Why Thai pro-democracy protests are spreading beyond the campus
Sunday’s pro-democracy rally in Bangkok, Thailand, was one of the largest in years. It ended peacefully after eight hours of speeches, kits, and music.
AP Photo/Gemunu Amarasinghe
Pro-democracy activists raise three-fingers, the symbol of a resistance salute, during a protest at Democracy Monument in Bangkok, Thailand, on Aug, 16, 2020. Protestors are calling for democracy in Thailand.
August 16, 2020
By Jerry Harmer
Anti-government protesters gathered in large numbers in Thailand’s capital on Sunday for a rally that suggested their movement’s strength may extend beyond the college campuses where it had blossomed.
Thousands of people assembled at Bangkok’s Democracy Monument, a traditional venue for political activities, where they heard speeches, watched skits, and listened to music. Hundreds of police were also present, as well as a small contingent of royalists opposed to the protesters. There was no reliable estimate of the crowd size, though it appeared to be one of the biggest demonstrations in several years.
The rally ended after almost eight hours with about two dozen students who are facing arrest joining together on stage to repeat their demands and renew their commitment to the cause of democracy. They issued a call for the government to take action by next month or face another major protest rally.
The student-led movement had already declared three core demands: holding new elections, amending the constitution, and ending the intimidation of critics of the government.
At the finale of Sunday’s rally, they spelled out three more points, which were also written on banners behind them: no coup d’etat, no national unity government, and upholding Thailand as a democracy with the king as head of state under the constitution.
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The reference to a national unity government was apparently a warning to all political parties against making a backroom deal instead of holding elections, and the reference to the king seemed to be meant as reassurance that they did not want to abolish the monarchy.
“It is clear that students from several generations are the driving force of change in Thai society,” said Narin Isariyasith, a 20-year-old student at Thammasat University.
“We have done this in the past, but Thailand still has no full democracy,” he said. “Dictatorship keeps coming back. And I think it is our duty to end this vicious cycle.”
As the army chief in 2014, current Prime Minister Prayuth Chan-ocha led a coup ousting an elected government. He then served as prime minister in the military regime that succeeded it, and returned as premier after a general election last year. Laws guiding the 2019 election were widely seen as so heavily rigged in Mr. Prayuth’s favor that victory was all but guaranteed.
Protest leaders triggered controversy last week when they expanded their original agenda, publicly criticizing Thailand’s constitutional monarchy and issuing a 10-point manifesto calling for its reform.
Their action was virtually unprecedented, as the monarchy is considered sacrosanct in Thailand, and any criticism is normally kept private. A lese majeste law calls for a prison sentence of three to 15 years for anyone found guilty of defaming the royal institution.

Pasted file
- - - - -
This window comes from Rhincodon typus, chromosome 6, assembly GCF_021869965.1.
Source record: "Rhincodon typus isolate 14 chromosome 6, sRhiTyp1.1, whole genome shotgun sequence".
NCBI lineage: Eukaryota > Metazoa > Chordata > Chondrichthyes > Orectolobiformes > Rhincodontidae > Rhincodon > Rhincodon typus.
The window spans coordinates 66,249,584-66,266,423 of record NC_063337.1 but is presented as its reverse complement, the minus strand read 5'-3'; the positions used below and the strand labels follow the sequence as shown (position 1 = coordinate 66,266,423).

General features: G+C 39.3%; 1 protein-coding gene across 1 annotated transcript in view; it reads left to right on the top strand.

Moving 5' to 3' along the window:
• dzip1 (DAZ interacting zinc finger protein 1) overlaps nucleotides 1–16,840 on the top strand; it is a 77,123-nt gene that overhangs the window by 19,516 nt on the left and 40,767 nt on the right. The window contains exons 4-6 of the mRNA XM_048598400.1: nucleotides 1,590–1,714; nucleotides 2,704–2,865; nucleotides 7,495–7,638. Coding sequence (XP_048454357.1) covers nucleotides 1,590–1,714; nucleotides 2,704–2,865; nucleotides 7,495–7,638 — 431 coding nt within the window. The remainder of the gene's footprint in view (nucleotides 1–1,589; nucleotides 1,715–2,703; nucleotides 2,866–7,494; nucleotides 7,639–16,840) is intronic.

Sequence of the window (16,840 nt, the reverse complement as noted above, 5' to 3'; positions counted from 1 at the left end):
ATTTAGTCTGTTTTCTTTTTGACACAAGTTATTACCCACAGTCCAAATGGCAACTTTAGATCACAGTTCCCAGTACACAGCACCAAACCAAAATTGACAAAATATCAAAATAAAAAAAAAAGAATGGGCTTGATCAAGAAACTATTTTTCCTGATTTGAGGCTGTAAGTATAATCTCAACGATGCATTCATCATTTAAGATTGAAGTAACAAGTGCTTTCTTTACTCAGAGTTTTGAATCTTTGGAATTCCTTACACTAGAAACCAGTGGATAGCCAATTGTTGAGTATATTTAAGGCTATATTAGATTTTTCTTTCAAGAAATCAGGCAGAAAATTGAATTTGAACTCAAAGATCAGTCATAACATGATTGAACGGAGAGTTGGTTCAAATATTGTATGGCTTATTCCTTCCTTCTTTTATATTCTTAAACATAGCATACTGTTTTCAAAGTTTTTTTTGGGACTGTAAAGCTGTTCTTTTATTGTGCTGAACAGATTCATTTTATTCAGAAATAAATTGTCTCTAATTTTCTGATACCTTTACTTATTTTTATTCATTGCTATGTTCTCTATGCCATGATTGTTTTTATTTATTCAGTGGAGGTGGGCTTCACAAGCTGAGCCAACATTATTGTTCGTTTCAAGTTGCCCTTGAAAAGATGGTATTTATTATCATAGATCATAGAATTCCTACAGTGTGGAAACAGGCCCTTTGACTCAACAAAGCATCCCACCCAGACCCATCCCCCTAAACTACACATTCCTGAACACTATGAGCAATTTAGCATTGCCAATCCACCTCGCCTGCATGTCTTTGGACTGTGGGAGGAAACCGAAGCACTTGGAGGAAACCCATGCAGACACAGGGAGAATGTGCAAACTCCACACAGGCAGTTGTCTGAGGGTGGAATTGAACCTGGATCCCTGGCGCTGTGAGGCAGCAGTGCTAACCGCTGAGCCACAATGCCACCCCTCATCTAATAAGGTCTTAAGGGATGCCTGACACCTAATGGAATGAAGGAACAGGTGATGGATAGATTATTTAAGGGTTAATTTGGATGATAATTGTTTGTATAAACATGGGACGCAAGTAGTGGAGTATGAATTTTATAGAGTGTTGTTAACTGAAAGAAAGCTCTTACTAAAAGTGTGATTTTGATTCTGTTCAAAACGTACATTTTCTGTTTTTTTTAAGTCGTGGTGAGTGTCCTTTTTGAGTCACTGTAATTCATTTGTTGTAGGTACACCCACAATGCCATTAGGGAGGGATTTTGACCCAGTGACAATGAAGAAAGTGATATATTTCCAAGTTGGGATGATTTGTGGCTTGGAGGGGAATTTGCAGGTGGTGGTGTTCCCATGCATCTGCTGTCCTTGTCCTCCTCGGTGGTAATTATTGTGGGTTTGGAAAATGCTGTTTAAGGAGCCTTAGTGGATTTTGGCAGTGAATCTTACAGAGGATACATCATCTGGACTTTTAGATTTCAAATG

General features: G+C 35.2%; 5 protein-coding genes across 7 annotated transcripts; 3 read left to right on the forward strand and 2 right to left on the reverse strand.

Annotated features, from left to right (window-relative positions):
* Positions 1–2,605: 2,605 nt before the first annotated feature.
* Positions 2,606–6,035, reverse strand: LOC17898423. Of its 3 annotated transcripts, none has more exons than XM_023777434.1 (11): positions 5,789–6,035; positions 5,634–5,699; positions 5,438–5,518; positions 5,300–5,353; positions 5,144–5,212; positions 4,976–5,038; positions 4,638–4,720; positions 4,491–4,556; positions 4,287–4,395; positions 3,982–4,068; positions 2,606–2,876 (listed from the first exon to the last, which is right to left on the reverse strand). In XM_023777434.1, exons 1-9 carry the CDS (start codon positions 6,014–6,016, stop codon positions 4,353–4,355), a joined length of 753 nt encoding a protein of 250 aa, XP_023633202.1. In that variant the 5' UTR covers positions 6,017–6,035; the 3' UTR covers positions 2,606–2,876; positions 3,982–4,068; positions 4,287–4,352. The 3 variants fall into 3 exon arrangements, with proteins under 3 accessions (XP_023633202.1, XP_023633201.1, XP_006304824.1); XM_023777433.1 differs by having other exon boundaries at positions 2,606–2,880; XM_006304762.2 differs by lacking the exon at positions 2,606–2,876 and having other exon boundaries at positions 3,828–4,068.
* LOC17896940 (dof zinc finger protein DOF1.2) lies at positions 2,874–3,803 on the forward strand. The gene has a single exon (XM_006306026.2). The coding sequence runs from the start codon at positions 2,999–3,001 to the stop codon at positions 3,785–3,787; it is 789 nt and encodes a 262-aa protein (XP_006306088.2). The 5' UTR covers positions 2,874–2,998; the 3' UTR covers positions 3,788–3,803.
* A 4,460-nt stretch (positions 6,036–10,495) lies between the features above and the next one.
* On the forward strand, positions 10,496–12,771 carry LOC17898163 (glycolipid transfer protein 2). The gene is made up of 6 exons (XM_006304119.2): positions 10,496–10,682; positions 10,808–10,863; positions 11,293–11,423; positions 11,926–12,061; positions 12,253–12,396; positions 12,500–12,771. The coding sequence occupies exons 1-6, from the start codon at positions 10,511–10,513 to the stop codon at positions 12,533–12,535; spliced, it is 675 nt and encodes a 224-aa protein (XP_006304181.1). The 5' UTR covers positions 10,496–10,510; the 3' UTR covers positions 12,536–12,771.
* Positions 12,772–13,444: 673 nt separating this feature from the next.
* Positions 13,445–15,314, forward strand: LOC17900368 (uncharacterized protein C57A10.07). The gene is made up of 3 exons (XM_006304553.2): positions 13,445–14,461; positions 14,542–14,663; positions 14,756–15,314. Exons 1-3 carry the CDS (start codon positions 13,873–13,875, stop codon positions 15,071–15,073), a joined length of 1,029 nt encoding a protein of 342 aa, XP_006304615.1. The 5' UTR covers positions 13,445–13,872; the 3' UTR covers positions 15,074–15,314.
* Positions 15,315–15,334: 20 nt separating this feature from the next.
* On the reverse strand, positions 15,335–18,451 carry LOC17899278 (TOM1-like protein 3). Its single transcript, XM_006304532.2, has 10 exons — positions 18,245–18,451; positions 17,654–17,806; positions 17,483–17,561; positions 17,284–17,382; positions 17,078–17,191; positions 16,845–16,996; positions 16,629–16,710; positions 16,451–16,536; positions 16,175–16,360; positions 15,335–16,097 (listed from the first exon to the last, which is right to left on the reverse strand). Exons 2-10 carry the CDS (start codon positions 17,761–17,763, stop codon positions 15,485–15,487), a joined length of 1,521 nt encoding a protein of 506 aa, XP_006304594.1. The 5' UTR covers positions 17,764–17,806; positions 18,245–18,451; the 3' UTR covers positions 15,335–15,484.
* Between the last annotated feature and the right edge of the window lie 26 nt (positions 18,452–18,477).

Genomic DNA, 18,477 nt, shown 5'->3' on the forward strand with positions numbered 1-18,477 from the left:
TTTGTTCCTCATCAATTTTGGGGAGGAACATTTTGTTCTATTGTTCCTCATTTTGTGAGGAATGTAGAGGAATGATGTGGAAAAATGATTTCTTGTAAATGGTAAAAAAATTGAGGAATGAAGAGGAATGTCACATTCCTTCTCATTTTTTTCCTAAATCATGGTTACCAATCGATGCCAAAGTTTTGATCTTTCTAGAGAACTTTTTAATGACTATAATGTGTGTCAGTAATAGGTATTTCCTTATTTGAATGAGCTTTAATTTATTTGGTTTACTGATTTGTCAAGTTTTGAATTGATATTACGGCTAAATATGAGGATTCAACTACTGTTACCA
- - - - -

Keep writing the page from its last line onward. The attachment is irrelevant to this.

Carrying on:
The sensitivity of the issue was illustrated by the failure of most mainstream Thai media to report in any detail on the students’ manifesto about the monarchy. The issue was barely and only obliquely touched upon at Sunday’s rally.
Police have arrested several protest leaders and charged them with sedition for statements made at a small rally in July. They were released on bail and vowed to attend Sunday’s rally, in what appeared to be defiance of the terms of their release.
The activists who took the stage at the rally’s finale afterward walked to a nearby police station in what was believed to have been a bid to turn themselves in, but then quickly left unhindered, saying they had only sought to see copies of their arrest warrants. They were still waiting nearby after midnight as their lawyers discussed their legal standing with police.
Many young people at Sunday’s protest were undeterred.
A 10th grade student from Satriwithaya School, an elite secondary school for girls, said it was not the first protest she had attended. The 14-year-old, who gave her name only as Pang, was with friends at a table selling books and other items to raise funds for the protest movement.
“I came to this protest today because I want to express my standpoint in opposing the dictatorship, asking for equal rights and having a better future,” she said.
It has been unclear how the escalation of the activists’ demands to include the monarchy has affected the popularity of the movement, since it could alienate some followers or make them fearful that the authorities will crack down heavily on them.
The government may also be faced with a dilemma, since it is committed to defending the royal institution but likely wary of acting with too heavy a hand that might tilt public support to the protesters.
Mr. Prayuth’s government has done well in coping with the health aspects of the coronavirus, but its management of the economy had been lackluster even before COVID-19 battered it.
Royalists have responded to the student movement by defending the monarchy in online statements and petitions, and in person with a small presence adjacent to Sunday’s rally. They declared earlier that they were there to observe and bear witness to any insults to the monarchy.
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This story was reported by The Associated Press. Busaba Sivasomboon contributed to this report.
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